The Postl's said...

Very well said! Thanks for standing up for what you believe in. - Natalie

Anonymous said...

I would like to point out that those kids with no dads you refer to were not a byproduct of same sex marriage. They were a product of birth parents that may or may not have been married and did not have the tools or inclination to give their children what they needed. I believe children do benefit from gender influences as well as a number of other things. Having a father and a mother does not guarantee that outcome. MOM

Jamie said...

True. However they were the product of a one-sex household. Having both genders in the home doesn't guarantee anything, but it is a better indicator of a positive outcome.

Courtney said...

I completely agree with you on this matter; it is so important for our society, our culture, and our children. I've got a couple more articles that you may like:

Take care,

Anonymous said...

"As of Friday, supporters of Proposition 8 had raised $27.5 million, with about 19% of the money coming from outside California. Opponents have raised $31.2 million, with 34% of the money coming from outside the state."

That's from Saturday's Times. That's not opponents outspending supporters by seven times.

Jamie said...

I've been searching and searching for the email I received about the Prop 8 funding. From what I remember it was reletively equal until CTA threw another large donation into the pot and then several Hollywood mogul types contributed 1 million each. But now that I think about it, perhaps it was related to recent contributions being 7 times greater and not the overall amount??? Hmmmm..... Well thanks for pointing this out!

Anonymous said...

My pleasure. I blogged my conclusion about this issue earlier today. I must say, your thinking and writing about this has been clear-minded and fair.

Doreen said...

Allowing homosexuals to get married is something that is already allowed by the law. If we vote yes on 8, we are just taking that right away from them. You mention that if this is allowed, then the FLDs, and other non traditional marriages should be allowed as well. However, the difference between those marriages and the homosexual marriage is that those other marriages are AGAINST the law and not recognized by the law. The homosexual couple are allowed to get married currently under California law.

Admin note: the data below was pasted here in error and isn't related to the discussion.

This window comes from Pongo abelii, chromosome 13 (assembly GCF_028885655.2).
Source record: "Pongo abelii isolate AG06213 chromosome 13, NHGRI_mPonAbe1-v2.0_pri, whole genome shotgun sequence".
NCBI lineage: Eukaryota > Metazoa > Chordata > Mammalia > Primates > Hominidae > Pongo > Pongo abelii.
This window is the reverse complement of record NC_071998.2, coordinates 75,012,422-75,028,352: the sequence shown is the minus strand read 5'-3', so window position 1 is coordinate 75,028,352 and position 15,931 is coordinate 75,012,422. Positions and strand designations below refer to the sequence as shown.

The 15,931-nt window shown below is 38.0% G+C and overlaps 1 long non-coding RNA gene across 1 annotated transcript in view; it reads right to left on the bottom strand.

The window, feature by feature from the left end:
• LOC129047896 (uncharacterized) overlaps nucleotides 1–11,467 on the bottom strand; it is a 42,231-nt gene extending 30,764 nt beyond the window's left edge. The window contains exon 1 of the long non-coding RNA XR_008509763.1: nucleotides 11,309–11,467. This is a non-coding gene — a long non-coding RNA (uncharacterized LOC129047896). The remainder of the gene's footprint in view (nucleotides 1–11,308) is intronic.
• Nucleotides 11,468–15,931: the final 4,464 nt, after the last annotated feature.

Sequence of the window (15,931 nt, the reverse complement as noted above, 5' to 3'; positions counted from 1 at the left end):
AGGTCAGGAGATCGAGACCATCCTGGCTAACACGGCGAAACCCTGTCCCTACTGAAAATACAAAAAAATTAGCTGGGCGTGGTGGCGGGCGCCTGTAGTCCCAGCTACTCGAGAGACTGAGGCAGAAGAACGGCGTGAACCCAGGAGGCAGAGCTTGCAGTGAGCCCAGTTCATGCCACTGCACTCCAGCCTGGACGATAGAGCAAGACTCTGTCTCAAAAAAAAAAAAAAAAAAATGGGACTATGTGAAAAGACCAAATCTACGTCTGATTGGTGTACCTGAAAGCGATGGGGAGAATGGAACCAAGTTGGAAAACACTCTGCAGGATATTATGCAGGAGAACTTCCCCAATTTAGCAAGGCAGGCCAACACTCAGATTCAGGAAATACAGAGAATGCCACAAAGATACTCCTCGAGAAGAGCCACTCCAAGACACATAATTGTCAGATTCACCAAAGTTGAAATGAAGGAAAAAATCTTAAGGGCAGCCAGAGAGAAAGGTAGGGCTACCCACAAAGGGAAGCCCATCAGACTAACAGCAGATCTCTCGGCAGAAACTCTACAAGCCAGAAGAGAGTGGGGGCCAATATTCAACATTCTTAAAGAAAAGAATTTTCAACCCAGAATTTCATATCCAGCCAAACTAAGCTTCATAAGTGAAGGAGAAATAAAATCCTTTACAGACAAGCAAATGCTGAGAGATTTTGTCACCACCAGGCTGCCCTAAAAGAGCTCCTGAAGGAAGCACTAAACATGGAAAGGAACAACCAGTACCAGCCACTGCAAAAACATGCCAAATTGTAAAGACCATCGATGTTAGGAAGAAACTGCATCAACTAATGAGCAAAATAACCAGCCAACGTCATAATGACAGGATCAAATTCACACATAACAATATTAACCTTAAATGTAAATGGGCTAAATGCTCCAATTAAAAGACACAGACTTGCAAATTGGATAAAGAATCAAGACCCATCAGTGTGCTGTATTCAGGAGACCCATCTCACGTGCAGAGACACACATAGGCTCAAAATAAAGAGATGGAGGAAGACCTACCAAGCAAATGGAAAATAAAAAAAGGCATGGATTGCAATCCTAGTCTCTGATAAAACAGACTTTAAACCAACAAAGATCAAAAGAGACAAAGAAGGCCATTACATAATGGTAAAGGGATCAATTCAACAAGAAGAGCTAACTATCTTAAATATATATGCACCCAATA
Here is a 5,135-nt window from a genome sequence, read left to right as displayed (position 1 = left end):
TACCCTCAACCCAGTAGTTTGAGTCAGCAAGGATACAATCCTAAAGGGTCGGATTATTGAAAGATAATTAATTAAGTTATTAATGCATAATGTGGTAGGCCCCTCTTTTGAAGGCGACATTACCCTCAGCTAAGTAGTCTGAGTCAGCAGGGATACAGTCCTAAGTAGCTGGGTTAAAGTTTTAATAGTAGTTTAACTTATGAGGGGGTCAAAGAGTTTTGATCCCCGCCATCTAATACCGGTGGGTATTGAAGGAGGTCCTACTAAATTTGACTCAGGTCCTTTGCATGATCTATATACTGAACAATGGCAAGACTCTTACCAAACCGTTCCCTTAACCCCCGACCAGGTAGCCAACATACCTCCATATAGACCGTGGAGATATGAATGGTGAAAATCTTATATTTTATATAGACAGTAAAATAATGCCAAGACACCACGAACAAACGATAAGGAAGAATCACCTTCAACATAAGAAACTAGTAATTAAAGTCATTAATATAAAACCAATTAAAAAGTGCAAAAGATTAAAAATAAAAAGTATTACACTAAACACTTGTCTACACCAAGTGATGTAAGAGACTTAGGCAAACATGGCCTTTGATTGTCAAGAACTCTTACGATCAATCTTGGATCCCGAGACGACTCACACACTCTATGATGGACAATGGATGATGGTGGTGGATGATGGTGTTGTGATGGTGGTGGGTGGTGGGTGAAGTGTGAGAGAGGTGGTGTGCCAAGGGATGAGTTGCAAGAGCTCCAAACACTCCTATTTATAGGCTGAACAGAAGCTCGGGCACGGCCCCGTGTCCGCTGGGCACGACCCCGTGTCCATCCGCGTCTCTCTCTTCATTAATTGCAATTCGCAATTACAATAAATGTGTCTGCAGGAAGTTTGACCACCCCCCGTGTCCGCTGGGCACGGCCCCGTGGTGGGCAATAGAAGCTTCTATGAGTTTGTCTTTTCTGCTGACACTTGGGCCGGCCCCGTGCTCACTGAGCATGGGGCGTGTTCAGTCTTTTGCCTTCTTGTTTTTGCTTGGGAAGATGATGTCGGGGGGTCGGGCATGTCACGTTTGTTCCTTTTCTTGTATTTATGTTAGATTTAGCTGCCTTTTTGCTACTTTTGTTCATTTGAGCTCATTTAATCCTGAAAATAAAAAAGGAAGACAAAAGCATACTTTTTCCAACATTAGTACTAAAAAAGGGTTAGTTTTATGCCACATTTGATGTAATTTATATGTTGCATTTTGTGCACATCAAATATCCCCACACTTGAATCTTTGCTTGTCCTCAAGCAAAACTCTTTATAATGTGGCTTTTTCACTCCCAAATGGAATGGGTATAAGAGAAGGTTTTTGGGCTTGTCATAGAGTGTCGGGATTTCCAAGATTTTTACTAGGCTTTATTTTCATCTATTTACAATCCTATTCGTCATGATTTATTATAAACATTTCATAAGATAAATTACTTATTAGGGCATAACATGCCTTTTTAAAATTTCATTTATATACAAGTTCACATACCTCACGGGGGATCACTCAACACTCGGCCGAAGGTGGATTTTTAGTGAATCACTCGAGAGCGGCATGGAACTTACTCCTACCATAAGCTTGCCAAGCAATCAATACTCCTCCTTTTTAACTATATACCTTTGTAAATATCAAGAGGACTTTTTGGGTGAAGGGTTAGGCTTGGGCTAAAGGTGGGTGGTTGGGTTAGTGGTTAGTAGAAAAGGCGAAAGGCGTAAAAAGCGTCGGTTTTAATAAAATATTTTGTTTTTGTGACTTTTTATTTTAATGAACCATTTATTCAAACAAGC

Jamie said...

In 2000 61% of California voters voted that only marriage between a man and woman be recognized in California. This year 4 California judges in San Francisco decided to overturn the bill. How can 4 people decide what is right for California? Last I checked we were a democracy and that power be in the hands of voters. Polygamy is currently against the law, last year marriage for homosexual couples was against the law. Homosexual couples have the same rights as married couples through domestic partnership laws. However, if this Prop does not pass, the rights of people who do not agree with homosexual marriage will be stripped. All people are forced to accept homosexuality even if they oppose it on moral grounds. Gay couples and activists will have the leverage to file discrimination lawsuits for anyone or any institution that does not recognize them. That means schools (and there have been multiple instances in Massachusetts already) and church-based organizations or simply any individual. My friend's mom is a wedding videographer and the law would compel her to do buisness with homosexual couples even though she believes homosexuality is a sin. How can the state impose such a thing on all people? If Prop 8 passes, homosexual couples STILL have the same rights EXCEPT marriage. Which is what they've had all along. Who already has rights anyways? Whose rights will be truly taken away?

BTW, I do appreciate your thoughts even if we disagree.

Jamie said...

Note: I can only publish comments from people who leave their name. Thanks!